What I found most enlightening about the whole seminar is the way in which apparently disparate cultural products are linked transhistorically as well as transnationally.  It is up to adaptation scholars to unpick those links that tell us a lot about the way people react to individual films as well as learning more about how and why such films are produced.  Strictly formal procedures, such as the relationship between source and target-texts, have been supplanted in the adaptation studies’ agenda by a concentration on conditions of production and reception and how they have changed over time and space.  There are far more opportunities for constructive dialogue between adaptation scholars with different research interests – dialogue that will tell us more about transnational flows.

This is an exciting time for adaptation studies; and it is a testament to the quality of the papers delivered at the Edinburgh event that this sense of excitement throughout the whole day. Thanks are due to the co-organizers of this event, Michael Stewart and Robert Munro, as well as the participants for a memorable event.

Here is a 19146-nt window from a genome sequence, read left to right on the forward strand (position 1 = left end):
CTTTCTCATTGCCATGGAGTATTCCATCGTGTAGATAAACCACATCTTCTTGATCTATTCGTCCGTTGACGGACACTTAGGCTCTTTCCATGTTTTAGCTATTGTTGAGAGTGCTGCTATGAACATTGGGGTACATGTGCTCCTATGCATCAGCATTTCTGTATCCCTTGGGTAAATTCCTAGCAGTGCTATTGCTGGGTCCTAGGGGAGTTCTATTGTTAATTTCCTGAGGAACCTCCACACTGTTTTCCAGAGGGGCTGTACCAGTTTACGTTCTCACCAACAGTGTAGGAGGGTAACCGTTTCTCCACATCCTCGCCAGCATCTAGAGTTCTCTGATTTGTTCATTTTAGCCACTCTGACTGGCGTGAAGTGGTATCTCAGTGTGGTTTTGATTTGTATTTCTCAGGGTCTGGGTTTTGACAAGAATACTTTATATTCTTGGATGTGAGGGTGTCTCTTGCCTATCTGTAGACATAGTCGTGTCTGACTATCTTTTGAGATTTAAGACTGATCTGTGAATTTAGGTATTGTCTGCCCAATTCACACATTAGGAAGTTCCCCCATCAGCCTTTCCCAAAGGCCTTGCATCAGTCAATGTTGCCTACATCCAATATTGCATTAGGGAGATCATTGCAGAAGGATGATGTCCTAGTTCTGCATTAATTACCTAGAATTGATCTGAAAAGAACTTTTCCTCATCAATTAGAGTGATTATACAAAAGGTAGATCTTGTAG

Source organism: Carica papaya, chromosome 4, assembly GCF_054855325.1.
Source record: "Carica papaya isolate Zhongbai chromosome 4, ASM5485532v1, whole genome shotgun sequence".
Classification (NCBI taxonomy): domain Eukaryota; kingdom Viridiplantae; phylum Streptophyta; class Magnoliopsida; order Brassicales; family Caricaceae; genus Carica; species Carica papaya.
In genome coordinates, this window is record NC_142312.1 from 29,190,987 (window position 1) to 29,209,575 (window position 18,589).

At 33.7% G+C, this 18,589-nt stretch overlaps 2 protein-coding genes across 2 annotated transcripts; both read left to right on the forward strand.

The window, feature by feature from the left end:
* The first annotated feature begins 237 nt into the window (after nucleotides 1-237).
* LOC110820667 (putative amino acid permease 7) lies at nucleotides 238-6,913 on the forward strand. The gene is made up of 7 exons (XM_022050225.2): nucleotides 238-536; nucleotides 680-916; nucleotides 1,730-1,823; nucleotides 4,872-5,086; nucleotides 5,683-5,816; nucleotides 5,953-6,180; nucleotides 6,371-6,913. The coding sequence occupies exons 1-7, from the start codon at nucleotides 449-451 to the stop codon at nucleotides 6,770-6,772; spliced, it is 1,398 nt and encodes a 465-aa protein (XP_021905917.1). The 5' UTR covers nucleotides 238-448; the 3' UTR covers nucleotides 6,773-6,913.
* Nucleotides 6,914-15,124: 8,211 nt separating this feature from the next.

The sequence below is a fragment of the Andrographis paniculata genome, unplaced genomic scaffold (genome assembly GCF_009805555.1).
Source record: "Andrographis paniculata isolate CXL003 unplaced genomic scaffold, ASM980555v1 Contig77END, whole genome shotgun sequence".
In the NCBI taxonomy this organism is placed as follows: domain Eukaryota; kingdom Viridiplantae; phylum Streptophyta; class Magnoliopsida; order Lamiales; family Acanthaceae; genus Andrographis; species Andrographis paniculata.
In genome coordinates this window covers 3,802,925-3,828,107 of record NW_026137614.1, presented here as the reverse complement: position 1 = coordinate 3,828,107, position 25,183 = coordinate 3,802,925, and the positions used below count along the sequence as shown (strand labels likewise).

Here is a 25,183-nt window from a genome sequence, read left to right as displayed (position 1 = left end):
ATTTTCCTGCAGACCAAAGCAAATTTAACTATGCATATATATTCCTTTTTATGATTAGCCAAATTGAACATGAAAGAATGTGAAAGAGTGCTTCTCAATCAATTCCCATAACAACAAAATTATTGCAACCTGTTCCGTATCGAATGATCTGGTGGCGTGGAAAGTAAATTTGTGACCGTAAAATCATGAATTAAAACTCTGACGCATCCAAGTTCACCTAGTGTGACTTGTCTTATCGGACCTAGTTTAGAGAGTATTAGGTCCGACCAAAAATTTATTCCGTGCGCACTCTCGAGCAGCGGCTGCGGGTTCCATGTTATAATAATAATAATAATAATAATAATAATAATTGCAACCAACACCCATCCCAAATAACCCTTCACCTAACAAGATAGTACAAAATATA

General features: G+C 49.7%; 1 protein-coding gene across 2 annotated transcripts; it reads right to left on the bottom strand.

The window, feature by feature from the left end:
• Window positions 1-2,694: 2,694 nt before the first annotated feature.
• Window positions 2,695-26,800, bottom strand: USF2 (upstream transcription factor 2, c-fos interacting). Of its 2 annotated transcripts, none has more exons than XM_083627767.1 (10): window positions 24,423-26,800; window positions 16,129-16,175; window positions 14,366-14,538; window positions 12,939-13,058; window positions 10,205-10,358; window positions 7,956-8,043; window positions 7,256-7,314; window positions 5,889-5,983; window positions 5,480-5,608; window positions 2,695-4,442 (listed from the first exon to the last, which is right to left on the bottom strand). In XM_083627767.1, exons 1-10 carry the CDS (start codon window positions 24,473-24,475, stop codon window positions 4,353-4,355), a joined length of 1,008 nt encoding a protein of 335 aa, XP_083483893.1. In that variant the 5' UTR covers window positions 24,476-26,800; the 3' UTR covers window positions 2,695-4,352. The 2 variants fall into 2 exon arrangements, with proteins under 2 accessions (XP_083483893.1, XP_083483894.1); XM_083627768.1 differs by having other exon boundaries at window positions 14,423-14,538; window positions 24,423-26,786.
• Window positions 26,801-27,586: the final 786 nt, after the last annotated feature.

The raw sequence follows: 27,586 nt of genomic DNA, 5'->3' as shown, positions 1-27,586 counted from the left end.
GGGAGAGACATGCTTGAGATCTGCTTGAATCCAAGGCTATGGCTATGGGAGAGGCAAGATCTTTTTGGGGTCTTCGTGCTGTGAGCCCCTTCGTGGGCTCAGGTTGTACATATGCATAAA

Laurence Raw

28 Jun. 2017

Sunday, June 4, 2017

Spontaneous Speechmaking

As a veteran attendee of conferences over the last quarter century, I have become accustomed to a series of familiar rituals.  The speakers gather round a table on the podium or speaking area, and one by one they deliver their papers, invariably accompanied these days by PowerPoint presentations of variable quality.  Sometimes the slides bear very little relationship to the arguments presented; on other occasions presenters copy their entire paper on to the slides, forcing the audience to wonder why they are speaking at all.  We could readily discover what their topic might be through reading the slides.